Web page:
Q My 10-year-old daughter has ADHD and ODD, which we've worked hard to manage at home. Her real struggle is with other kids, mostly girls. She cannot keep friends. At all. And this is beginning to have a real effect on her sense of self-worth. What can we do? I feel a sense of urgency here since I know statistically she is at higher risk for substance abuse, self harm and suicide attempts.
First of all, you are right to be concerned about friendships, self-esteem, and body image at this age, because now is the time when a lot of these issues first start to surface, and they can grow as kids enter middle school and then high school. And you are right about the increased risk for substance abuse and related risky behavior. There is research to show that organized sports can help prevent substance abuse and also build self-esteem, confidence, and peer relationships.
Now, I know that not every kid is good at sports or enjoys sports, so any structured extracurricular activity that allows her to interact with peers and succeed reasonably well—where she can feel confident and enjoy herself — is protective. That said, sports might be great for your daughter because the physical activity can help with attention and focus. I’d also add theater, choir, and science clubs to the list — anything that takes up time.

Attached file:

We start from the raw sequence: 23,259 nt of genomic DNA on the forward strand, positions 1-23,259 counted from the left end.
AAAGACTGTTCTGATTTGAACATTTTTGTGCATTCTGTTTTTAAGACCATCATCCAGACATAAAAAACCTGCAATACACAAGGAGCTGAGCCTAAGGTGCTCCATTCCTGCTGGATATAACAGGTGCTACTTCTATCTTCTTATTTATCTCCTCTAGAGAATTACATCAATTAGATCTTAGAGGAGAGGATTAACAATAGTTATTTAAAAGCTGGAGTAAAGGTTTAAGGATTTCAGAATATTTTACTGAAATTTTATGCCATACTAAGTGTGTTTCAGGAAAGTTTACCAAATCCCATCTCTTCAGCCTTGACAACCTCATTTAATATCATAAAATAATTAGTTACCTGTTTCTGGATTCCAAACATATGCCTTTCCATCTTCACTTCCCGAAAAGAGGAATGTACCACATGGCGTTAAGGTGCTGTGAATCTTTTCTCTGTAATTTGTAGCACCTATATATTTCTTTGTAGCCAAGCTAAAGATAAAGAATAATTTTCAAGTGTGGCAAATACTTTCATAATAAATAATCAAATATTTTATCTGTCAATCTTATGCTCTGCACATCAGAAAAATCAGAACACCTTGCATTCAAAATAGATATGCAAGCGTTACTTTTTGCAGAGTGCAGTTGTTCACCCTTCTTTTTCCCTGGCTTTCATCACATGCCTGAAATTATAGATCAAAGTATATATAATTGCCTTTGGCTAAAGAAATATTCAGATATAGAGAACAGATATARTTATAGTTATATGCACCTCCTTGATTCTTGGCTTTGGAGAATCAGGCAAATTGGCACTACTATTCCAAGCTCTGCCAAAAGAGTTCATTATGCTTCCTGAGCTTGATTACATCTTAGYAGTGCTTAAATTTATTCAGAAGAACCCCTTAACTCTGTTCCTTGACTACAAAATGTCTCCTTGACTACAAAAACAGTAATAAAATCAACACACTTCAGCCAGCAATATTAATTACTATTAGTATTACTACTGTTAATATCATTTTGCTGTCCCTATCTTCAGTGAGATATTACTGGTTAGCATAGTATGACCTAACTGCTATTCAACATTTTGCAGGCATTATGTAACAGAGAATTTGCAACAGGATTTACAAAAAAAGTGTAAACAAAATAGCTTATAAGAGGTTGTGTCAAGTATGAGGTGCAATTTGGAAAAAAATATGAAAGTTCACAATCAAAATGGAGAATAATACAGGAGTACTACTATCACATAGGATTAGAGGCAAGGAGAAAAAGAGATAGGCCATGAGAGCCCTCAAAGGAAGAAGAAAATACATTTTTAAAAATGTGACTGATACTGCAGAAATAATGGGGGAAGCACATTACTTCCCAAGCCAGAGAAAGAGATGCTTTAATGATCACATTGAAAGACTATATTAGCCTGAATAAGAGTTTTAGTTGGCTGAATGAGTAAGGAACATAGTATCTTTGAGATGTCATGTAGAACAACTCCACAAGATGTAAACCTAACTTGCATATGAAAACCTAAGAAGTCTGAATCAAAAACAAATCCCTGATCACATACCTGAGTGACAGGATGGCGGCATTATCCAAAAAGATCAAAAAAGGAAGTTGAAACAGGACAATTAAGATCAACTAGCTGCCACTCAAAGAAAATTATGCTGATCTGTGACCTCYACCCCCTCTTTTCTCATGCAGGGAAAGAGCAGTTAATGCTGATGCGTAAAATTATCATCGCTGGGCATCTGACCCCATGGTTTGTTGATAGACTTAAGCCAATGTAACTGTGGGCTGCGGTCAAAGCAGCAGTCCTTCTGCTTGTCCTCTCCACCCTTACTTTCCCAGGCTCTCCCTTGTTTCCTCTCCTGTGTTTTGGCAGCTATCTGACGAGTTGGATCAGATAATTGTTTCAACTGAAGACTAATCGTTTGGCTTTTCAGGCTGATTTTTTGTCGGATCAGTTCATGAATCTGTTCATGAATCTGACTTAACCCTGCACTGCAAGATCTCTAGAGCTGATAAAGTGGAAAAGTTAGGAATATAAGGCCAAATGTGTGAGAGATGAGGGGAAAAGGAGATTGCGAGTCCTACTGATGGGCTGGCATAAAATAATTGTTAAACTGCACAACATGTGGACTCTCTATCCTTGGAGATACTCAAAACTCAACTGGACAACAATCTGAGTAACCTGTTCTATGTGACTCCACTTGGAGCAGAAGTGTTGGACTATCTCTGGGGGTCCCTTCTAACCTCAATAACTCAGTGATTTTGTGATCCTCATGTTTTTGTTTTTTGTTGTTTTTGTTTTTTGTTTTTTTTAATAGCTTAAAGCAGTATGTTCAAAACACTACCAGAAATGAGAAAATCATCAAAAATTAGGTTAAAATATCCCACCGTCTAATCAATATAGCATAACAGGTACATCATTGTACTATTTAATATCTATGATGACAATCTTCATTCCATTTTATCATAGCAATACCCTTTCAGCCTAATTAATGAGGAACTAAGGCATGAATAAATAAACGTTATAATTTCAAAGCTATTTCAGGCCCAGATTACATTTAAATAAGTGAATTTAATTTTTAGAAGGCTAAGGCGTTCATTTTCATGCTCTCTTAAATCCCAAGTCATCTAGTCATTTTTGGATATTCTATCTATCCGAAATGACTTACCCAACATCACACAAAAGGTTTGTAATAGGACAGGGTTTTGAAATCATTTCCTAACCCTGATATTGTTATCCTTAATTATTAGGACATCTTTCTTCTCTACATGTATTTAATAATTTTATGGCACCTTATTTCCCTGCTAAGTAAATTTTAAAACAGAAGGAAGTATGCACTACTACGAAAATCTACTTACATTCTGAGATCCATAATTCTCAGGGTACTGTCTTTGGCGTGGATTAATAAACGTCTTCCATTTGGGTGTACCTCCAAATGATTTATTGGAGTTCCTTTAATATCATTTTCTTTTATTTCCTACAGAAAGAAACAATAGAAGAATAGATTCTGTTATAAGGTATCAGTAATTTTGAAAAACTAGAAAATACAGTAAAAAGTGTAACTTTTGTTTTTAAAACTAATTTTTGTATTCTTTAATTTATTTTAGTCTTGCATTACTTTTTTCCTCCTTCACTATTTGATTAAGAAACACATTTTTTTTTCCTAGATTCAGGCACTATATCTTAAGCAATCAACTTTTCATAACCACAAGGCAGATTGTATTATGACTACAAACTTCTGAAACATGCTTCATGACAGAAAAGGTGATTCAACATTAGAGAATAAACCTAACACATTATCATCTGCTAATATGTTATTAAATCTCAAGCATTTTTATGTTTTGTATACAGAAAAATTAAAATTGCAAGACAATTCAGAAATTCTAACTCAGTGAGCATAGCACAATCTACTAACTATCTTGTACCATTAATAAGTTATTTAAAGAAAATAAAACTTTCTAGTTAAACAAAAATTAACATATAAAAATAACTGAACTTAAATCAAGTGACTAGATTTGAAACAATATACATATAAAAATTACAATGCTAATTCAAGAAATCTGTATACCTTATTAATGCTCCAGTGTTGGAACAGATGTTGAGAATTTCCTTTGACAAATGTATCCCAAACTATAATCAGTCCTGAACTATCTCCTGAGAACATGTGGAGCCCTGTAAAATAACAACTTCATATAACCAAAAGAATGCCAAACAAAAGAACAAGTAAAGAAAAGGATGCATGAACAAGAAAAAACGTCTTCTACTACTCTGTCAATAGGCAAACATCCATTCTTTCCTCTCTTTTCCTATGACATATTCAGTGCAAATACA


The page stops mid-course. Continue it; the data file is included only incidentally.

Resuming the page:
Once kids get into middle school and high school, the hour or two after school is the highest risk time for dangerous behaviors like substance abuse, because it’s the largest chunk of time when kids are unmonitored. By starting to develop good habits and skills in an extracurricular activity now, your daughter will be prepared for the higher risks of adolescence. To encourage her to keep going and have a lasting involvement in the activity of her choice, I would use rewards to incentivize attendance and clearly defined good behavior — something as simple as introducing herself to other children, etc.
Of course, you have described your daughter as having trouble with other girls her age. It can be helpful if you identify a few children in the group that your daughter might get along better with, and have playdates outside of the activity. They should be short and structured — like a movie — minimizing the amount of time for problems to develop. I would also suggest a book, A Smart Girl’s Guide to Friendship Troubles. Giving her some agency in how she shapes her behaviors and interactions with other people is very important. I like this book because in addition to its message and practical tips, it includes worksheets and scenarios your daughter can use to practice real world interactions.